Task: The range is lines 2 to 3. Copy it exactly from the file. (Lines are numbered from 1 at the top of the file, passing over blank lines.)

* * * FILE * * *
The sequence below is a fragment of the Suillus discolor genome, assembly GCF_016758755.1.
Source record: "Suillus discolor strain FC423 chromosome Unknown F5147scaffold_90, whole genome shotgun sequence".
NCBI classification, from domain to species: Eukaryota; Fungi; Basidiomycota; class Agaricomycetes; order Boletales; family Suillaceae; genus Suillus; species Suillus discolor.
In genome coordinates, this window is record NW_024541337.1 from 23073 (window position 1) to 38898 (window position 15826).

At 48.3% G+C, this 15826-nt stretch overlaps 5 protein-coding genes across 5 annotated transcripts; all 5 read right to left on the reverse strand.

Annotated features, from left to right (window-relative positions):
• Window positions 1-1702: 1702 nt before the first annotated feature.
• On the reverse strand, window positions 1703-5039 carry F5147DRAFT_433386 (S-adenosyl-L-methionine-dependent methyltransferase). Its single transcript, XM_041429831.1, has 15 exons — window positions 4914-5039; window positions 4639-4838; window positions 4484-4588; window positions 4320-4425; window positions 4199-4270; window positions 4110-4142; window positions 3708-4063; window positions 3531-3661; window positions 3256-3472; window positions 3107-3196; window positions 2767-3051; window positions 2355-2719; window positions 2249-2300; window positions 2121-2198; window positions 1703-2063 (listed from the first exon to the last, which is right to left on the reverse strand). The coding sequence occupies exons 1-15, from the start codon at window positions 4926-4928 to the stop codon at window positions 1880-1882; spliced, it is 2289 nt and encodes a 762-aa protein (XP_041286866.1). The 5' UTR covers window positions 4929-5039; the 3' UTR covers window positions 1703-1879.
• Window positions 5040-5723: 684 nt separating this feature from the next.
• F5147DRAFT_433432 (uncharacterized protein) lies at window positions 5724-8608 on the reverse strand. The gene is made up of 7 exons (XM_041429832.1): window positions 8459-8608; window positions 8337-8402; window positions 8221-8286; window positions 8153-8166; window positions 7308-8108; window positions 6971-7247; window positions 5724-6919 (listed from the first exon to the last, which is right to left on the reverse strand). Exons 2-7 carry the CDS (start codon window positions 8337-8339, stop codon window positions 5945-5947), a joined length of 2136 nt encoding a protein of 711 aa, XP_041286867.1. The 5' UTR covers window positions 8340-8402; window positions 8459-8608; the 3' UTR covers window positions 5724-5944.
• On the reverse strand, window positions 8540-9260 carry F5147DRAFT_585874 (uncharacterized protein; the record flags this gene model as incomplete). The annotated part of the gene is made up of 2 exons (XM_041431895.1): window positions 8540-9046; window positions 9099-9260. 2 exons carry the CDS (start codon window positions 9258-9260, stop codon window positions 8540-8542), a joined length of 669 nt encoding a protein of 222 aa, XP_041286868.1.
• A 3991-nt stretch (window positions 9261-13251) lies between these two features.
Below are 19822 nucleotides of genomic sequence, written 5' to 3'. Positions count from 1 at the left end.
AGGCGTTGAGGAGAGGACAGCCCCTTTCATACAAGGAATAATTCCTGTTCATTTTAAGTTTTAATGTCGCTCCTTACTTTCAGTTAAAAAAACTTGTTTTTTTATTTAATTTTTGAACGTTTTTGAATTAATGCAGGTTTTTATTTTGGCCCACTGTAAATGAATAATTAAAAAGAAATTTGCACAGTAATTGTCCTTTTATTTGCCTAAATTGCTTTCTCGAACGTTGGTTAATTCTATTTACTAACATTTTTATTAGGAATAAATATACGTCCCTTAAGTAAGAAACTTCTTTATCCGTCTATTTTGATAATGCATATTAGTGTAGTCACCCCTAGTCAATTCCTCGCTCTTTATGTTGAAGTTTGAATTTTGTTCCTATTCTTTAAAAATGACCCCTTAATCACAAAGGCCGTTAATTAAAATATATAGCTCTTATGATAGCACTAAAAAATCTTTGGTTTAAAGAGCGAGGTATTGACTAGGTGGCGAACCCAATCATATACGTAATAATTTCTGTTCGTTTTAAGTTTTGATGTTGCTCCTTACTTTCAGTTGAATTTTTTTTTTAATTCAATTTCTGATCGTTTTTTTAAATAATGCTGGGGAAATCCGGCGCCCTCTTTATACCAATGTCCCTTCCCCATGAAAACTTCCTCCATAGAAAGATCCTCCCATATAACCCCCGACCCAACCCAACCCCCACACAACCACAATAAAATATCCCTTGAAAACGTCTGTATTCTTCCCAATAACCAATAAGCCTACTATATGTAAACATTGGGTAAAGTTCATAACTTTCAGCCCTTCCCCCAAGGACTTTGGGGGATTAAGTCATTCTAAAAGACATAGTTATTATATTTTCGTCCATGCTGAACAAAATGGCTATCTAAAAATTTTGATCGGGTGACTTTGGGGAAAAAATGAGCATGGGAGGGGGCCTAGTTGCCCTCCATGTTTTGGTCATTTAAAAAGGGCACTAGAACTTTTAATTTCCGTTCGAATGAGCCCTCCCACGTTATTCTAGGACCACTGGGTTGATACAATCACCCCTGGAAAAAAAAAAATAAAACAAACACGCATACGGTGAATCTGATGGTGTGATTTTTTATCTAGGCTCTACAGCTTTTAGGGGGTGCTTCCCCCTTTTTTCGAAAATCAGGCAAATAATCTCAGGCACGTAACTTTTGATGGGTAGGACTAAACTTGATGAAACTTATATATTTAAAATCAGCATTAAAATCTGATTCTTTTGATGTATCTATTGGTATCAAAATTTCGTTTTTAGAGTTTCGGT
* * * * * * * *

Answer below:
Source record: "Suillus discolor strain FC423 chromosome Unknown F5147scaffold_90, whole genome shotgun sequence".
NCBI classification, from domain to species: Eukaryota; Fungi; Basidiomycota; class Agaricomycetes; order Boletales; family Suillaceae; genus Suillus; species Suillus discolor.